Florian EngertDepartment of Molecular & Cellular Biology
Biological Laboratories, Room 2073
16 Divinity Avenue, Cambridge, MA 02138
tel: (617) 495-4382
The general goal of the laboratory is the comprehensive identification and examination of neural circuits controlling behavior using the larval zebrafish as a model system. To that end, we have established and quantified a series of visually induced behaviors and analyzed the individual resulting motor components. Using these assays in combination with various calcium indicators and two-photon microscopy we have monitored neuronal activity throughout the fish brain in an awake and intact preparation. An extended goal is the study of how changes or variations in the behavior are reflected in changes in the underlying neuronal activity. To that end, we have developed several quantitative learning assays and tools for in vivo monitoring of neural activity in freely swimming larvae.
Neuroscientists have long been working to understand how biological structures can produce the complex behaviors that are generated by the nervous system. However, even the basic operational principles governing a brain’s interconnected network of cells have remained painfully elusive. My laboratory is working on a scientific strategy focused on building a complete, multi-level picture of simple neural circuits that will advance our basic understanding of brain function and offers a complete view into the neuronal activity underlying a series of relatively complex behaviors.
Generally the question of how the brain, or neural circuits in particular, function ought to be reduced to the question of what the brain or particular parts of the brain are doing. This is best addresses by rigorous and quantitative behavioral assays that allow us to relate a particular set of input stimuli – in our case visual signals that get translated by the retina into action potentials in ganglion cells – to a set of motor actions that are controlled by an array of spikes in motor neurons – the output of the system. Both data-sets can be assessed to a first order by behavioral experiments. The second question then has to be how the neurons and synapses within the circuit actually perform this computation. Important insights into this problem can be gained by recording activity in every neuron of the fish’s brain in the context of a specific behavior. This would be a truly daunting task in any mammalian preparation but the small and transparent brain of the larval zebrafish allowed us to develop and extend the technology that makes it possible to acquire these datasets in fish expressing genetically encoded indicators in all neurons1. In parallel we have tried to simplify the question by the examination of individual modules in the brain. Here, we have started to make progress by finding specific nuclei in the fish brain - the optic tectum which processes inputs directly from the retina2 on the one hand and the reticular spinal formation, a set of identified neurons that exclusively controls behavior3,4, on the other hand - that provide stepping stones on the long journey to a complete understanding of the brain and its role in producing behavior.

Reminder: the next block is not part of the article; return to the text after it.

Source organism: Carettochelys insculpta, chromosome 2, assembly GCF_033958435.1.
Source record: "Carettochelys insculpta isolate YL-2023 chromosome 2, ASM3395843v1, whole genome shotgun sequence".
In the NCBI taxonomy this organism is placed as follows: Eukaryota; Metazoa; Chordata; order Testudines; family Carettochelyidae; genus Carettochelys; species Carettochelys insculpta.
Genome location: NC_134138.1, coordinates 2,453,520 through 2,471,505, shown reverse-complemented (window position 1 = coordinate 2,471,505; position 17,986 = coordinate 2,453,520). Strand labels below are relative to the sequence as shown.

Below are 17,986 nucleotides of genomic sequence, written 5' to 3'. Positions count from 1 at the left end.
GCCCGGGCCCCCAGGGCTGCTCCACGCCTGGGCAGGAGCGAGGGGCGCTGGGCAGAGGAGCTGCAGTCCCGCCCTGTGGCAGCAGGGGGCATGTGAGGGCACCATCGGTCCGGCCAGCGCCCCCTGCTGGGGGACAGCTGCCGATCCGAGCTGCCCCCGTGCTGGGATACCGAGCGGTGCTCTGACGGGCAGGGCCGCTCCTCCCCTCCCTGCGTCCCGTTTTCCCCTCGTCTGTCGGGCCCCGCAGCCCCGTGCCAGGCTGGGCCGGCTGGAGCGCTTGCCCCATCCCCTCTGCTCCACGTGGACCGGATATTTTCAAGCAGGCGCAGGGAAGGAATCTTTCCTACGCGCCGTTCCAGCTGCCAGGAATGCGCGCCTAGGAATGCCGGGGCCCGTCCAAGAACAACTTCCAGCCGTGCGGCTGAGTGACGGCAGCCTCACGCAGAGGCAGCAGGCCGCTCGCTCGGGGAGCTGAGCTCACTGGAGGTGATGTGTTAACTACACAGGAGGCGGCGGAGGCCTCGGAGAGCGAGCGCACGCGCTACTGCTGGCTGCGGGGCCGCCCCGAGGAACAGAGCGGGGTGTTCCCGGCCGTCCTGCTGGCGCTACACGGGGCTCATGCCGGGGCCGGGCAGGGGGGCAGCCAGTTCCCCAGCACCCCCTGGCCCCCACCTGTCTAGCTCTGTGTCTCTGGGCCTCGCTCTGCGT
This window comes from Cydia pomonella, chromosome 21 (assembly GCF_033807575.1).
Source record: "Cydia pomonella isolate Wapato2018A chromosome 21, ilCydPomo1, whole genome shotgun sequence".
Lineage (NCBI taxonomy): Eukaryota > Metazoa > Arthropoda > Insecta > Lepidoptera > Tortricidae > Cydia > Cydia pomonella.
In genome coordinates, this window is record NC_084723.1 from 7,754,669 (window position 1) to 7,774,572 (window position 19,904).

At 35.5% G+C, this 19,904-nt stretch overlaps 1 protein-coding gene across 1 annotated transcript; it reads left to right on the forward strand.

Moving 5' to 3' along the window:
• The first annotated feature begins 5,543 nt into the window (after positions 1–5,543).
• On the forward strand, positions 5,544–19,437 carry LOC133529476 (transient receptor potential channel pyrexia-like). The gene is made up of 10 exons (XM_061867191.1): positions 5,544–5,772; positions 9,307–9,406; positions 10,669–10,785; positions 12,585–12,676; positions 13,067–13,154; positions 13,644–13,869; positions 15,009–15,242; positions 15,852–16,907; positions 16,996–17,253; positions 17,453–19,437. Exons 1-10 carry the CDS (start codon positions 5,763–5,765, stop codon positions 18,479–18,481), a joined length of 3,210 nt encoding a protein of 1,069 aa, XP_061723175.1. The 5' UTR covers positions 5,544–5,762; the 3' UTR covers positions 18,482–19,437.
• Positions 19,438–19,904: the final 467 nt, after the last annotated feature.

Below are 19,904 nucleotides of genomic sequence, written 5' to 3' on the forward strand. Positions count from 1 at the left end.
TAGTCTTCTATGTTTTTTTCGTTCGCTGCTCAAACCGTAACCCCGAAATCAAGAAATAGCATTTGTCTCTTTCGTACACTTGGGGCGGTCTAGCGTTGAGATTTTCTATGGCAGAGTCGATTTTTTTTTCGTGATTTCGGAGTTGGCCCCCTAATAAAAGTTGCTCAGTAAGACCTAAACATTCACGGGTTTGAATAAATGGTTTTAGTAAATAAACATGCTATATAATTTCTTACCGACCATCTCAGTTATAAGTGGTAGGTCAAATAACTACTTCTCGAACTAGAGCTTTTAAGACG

Vislay-Meltzer, R.L., Kampff, A.R. & Engert, F. (2006). Spatiotemporal specificity of neuronal activity directs the modification of receptive fields in the developing retinotectal system. Neuron 50: 101-114.
Zhang, F. et al. (2007). Multimodal fast optical interrogation of neural circuitry. Nature 446: 633-639.
Orger, M.B., Kampff, A.R., Severi, K.E., Bollmann, J.H. & Engert, F. (2008). Control of visually guided behavior by distinct populations of spinal projection neurons. Nat. Neurosci. 11: 327-333.
Douglass, A.D., Kraves, S., Deisseroth, K., Schier, A.F. & Engert, F. (2008). Escape behavior elicited by single, Channelrhodopsin-2-evoked spikes in zebrafish somatosensory neurons. Curr. Biol. 18(15): 1133-7.
Ramdya, P. & Engert, F. (2008). Binocular Circuit Properties Emerge Following Retinotectal Rewiring. Nature Neuroscience, (9):1083-90.
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